“We are now entering into the beautiful city of Cadiz [Cadith],” announced the soft-voice of our tour guide on the bus from Madrid to Cadiz; his “z” sounded like a “th.” I peered out the window at my new home. Entering a new country becomes an experience that changes one forever: new sights, new smells, and new sounds. In my time traveling, I learned that to appreciate a culture was to immerse myself completely in it. My trip to Spain proved to be one of these life-changing experiences—landing in Madrid, I had no idea what to expect. The sky looked the same; the sun had followed us from New York and sat in almost the same spot. Our group of thirty Villanova students sleepily piled onto a mega-bus and headed towards our hotel, which would be our home for the next couple of days. Three days later, still jetlagged and overwhelmingly hot, we once again piled into the travel bus and began the five hour descent to southern Spain where we would set up residence for a month. Madrid had been exciting, and all around I found differences in the scenery and architecture that hinted at the country’s ancient history, the kind of history that America never knew. However Madrid still felt like another version of New York City. As Cadiz slowly approached, I realized I was heading towards a new adventure entirely.
One sight during the bus ride particularly stood out in my mind; the sunflowers. Rows upon rows of striking yellow sunflowers stood facing the bright sun. When we passed them, the entire world seemed to turn yellow for a minute. The sight was breathtaking—I couldn’t pull my eyes away as the flowers stretched across the land for miles. As we approached Cadiz, we also approached the ocean, and the horizon blended with the blue of the water as we got closer and closer to our destination.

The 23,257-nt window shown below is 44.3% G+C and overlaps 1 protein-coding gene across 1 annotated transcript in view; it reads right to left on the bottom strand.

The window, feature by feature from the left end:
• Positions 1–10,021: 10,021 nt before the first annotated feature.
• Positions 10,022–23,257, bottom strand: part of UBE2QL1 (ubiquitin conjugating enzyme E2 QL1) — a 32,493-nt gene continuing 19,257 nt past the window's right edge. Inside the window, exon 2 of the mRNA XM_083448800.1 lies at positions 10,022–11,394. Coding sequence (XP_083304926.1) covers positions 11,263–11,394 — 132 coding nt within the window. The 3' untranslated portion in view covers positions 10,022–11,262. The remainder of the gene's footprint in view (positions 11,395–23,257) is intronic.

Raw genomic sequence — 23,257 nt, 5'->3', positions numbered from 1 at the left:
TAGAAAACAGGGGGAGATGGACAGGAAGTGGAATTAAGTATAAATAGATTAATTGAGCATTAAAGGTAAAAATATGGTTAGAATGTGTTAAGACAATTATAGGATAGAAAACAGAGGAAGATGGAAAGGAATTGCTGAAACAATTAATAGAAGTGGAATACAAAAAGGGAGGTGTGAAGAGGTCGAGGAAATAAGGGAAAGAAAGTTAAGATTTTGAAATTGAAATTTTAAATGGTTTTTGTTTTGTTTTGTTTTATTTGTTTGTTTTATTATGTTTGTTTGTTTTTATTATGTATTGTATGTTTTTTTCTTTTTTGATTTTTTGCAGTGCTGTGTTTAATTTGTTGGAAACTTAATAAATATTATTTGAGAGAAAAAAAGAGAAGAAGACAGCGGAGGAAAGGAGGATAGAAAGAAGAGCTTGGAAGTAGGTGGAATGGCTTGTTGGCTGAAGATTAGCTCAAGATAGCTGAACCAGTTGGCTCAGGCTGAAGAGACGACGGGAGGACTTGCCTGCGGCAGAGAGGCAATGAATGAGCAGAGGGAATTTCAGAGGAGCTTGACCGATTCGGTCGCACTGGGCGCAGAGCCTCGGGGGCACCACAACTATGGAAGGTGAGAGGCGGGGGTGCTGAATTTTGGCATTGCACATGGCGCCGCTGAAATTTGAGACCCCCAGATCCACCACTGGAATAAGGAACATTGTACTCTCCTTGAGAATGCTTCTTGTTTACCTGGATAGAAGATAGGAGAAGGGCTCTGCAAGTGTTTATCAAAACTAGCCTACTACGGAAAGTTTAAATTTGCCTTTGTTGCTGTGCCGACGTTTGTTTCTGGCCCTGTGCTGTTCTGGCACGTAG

A small port city, Cadiz and lies directly on the Atlantic. In fact, in order to reach Cadiz, there is only one bridge that connects this jutting out island to the rest of Spain. Cadiz itself is the capital of the Cadiz province, which includes 8 cities in Andalusia. As we pulled into the bus station, we could see a small of group of Spanish women waiting in the parking lot. All of a sudden, everyone’s faces plastered themselves against the windows—“Those are our moms! Look!” Part of the abroad experience included staying with host families, and we felt excited yet extremely anxious to finally meet our Spanish parents. Immediately when the bus door opened, the smell of salt water flowed through the stuffiness of the bus and filled our heads with thoughts of the relaxing beach days ahead of us; Paradise, we’ve arrived.
Slowly, pairs of students on my trip met their families and ushered off to see their new and foreign dwellings. We all glanced at each other as each pair left, nervous to separate, scared of what was to come. Suddenly, Sara (my best friend who had come on the trip with me) and I were the only ones left waiting for our mother. We began to giggle nervously, joking that we weren’t going to have a mother, when we saw an elderly woman tottering down towards us, waving, and yelling in Spanish how sorry she was. Thus, we met Rosario, or Charo, as she preferred to be called. By the end of the month we lovingly addressed her as our Mama Charo.